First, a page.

- "[for reducing] adapted for reduced generation of wind noise when provided above a roof": as set out in paragraph 0017 of the A-publication the structure is typically a roof rack. It is implicit to the skilled person that such a structure generates wind noise and that the present invention is directed towards reducing the generation of noise, not towards reducing wind noise which is otherwise generated. The amendment clarifies the claim to correspond to the teaching to the skilled person. The subject-matter of the claim is merely the structure and the introduction of "when" makes the wording of the claim consistent with this definition.
- "introducing an attached flow of air flowing in the direction from the front of the vehicle to the rear of the vehicle": the original wording implied that the flow would be attached over the length of the vehicle. The change clarifies the claim to reflect the teaching to the skilled person when reading the application as originally filed when considered as a whole.
- "a flow separation portion in the rear of said lower surface for separating the air [flow] flowing from the front of said structure": since the flow separation portion is at the rear of the structure it is implicit that the separation does not take place at the front. The amendment removes the internal inconsistency in the wording.
- "for introducing and compressing, to an increased air pressure, the air flow from the front of the vehicle": this is explicitly disclosed in column 2, line 14 of the A-publication and clarifies that the claim does not specify acceleration of the air through a reduced flow area.
- "said flow compression face is hollowed toward the interior of the cross-section of said structure or said flow compression face is a planar inclined surface that extends downward from the front of the lower surface toward the flow leading face": this wording is based on the content of original claims 2 and 3. The wording "interior of the cross-section" replaces the wording "center point" in original claim 2 which was inconsistent with the drawings in which there was no particular relationship between the hollowed portion and the centre point of the cross-section. The wording "planar inclined surface that extends downward from the front of the lower surface toward the flow leading face" is a correct representation of the disclosure of figure 4. The original wording in claim 3 was inconsistent with figure 4 since the flow compression face did not extend to the rear of the structure.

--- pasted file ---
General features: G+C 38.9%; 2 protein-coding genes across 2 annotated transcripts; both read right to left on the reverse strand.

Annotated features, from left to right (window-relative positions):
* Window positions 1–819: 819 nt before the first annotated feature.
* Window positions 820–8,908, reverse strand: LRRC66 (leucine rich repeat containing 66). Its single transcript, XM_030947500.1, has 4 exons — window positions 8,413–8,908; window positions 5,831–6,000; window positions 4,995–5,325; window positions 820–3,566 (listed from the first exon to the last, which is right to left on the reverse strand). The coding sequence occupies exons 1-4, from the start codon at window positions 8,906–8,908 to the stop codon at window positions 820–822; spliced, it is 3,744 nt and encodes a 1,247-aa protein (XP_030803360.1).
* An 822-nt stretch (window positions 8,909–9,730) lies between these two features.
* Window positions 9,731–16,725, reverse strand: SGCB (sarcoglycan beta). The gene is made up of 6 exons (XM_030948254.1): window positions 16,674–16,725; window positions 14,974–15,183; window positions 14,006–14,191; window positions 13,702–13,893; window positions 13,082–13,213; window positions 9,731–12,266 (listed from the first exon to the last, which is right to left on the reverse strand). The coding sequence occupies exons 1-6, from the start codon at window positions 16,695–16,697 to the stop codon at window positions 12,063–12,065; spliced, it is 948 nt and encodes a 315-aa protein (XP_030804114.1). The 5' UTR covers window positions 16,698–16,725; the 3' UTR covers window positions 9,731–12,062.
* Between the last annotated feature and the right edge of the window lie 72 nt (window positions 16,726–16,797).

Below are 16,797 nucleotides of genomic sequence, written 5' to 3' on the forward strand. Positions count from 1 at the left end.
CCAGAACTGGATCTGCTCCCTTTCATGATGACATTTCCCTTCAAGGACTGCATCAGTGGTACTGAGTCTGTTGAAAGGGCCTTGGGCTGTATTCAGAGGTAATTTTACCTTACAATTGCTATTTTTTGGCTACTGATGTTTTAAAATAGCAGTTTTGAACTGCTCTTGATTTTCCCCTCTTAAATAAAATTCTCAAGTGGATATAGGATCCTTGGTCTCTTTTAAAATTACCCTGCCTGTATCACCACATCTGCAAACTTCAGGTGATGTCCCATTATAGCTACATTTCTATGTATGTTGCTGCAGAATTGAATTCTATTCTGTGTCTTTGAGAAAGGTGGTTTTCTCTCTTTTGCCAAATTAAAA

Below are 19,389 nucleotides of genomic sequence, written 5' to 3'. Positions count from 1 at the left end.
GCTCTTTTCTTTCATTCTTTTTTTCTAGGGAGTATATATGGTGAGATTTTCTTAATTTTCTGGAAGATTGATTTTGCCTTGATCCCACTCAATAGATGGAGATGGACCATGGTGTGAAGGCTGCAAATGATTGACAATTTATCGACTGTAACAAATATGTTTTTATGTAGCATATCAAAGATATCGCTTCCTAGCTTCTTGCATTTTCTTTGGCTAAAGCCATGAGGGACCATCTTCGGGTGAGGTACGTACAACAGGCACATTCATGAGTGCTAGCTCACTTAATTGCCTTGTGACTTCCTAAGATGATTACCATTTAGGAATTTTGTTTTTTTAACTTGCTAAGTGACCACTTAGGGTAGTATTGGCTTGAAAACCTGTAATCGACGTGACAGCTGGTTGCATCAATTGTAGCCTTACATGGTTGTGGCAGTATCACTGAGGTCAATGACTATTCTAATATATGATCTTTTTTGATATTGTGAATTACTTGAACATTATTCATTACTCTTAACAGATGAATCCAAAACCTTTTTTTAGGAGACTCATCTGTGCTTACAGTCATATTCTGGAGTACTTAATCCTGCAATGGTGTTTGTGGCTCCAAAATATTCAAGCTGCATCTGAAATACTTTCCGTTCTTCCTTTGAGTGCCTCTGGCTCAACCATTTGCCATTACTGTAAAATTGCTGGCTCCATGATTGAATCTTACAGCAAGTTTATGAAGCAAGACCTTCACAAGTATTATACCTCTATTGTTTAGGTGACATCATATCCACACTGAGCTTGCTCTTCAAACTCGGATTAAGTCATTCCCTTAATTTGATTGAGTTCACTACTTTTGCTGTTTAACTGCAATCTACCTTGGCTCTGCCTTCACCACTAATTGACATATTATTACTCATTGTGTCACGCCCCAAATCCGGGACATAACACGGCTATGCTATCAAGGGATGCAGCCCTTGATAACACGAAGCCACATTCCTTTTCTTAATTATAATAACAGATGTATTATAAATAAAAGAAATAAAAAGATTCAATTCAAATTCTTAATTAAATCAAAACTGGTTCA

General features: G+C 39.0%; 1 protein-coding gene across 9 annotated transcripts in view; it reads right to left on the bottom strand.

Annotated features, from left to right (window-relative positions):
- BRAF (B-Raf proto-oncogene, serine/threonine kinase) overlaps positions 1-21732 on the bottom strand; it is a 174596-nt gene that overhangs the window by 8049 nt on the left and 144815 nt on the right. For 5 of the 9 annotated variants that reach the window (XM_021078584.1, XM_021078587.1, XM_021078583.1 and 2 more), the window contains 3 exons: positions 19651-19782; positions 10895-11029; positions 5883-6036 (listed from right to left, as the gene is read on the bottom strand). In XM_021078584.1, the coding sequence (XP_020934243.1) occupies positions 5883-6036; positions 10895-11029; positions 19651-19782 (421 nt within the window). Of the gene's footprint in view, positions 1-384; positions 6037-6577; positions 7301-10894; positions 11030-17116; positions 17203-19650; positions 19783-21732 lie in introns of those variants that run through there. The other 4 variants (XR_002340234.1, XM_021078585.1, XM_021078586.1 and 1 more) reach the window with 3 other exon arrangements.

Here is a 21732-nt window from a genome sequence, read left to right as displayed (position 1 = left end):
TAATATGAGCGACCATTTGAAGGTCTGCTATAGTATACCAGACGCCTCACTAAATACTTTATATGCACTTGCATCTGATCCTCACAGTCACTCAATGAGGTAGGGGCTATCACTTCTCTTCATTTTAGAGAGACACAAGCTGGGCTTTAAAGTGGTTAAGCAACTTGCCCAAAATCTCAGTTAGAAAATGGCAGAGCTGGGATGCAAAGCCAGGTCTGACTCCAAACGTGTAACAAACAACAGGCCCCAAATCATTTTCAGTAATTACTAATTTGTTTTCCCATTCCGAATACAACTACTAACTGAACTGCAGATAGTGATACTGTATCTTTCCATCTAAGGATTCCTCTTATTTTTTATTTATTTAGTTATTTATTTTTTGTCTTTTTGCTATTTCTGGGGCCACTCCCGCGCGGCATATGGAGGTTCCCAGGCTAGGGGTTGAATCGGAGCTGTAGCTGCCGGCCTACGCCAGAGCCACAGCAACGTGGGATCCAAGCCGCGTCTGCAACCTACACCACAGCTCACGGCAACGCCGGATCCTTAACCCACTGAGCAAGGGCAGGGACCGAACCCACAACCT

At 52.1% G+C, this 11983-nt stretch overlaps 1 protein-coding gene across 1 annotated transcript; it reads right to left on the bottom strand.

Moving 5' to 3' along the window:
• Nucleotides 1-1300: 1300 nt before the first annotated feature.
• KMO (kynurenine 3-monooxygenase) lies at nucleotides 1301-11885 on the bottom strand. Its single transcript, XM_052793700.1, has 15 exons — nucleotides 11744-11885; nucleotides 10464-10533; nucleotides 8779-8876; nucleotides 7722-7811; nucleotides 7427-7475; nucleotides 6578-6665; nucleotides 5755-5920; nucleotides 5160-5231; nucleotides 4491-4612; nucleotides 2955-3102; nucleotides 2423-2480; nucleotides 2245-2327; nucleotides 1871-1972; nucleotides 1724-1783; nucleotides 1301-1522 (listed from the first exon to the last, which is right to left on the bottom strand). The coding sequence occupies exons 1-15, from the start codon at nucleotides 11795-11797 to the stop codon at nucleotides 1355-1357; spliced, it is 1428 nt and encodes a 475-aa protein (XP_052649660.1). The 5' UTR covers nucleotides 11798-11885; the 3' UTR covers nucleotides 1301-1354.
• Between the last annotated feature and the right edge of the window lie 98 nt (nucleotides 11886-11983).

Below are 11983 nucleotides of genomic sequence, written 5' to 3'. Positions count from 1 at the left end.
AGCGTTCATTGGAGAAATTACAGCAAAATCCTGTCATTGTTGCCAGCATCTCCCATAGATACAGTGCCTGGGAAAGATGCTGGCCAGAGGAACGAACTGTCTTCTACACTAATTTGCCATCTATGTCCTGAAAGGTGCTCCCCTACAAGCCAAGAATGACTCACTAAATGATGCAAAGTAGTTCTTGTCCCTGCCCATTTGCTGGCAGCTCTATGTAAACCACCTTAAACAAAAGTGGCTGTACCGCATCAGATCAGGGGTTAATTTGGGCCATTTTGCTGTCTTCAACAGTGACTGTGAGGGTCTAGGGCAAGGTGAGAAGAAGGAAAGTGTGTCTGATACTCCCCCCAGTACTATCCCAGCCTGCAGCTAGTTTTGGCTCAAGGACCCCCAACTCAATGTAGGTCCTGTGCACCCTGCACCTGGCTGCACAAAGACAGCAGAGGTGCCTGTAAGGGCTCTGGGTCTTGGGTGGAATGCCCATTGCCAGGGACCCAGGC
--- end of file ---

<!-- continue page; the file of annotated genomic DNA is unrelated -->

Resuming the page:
2. The application relates to measures to reduce the generation of noise by bars such as are commonly mounted transversely on vehicle roofs for carrying loads. During the passage of such bars through the air vortices are shed alternately from each side of the bar, resulting in von Karman street vortices. The resulting periodic pressure variation is perceived as wind noise caused by the bar.
3. D1 also relates to measures to reduce wind noise caused by the same phenomenon in the wake of a bar transversely mounted on the roof of a moving vehicle. In the preferred embodiment the bar is produced as an extruded profile having a generally elongated cross-section which is shown as being concave in the lower regions of the leading and trailing edges. A strip placed over the bar covers those regions. Along the front portion of the strip there is a series of spaced openings through which air can pass into the space formed by the concavity. At the trailing edge of the bar the strip covers the concavity to form a rather smoother outer surface and thereby helps to suppress the generation of noise. The series of openings in the leading edge destroys the homogeneity of air flow over the cross-section of the bar and according to D1 prevents periodic pressure fluctuation in the wake of the bar.
3.1 D1 is essentially silent as regards the flow of air over the rear portion of the lower side of the cross-section, there being merely flow arrows in the figures which imply that it is intended that the airflow would remain attached until it reaches the rearmost point of the cross-section. Indeed, the covering of the lower region of the trailing edge reduces the abruptness of the change of surface profile, thereby reducing the likelihood that the airflow would separate in this region.
3.2 The Board concludes that, when taken as a whole, the disclosure of D1 does not disclose a flow separation portion at the rear of the lower surface and does not anticipate the subject-matter of claim 1.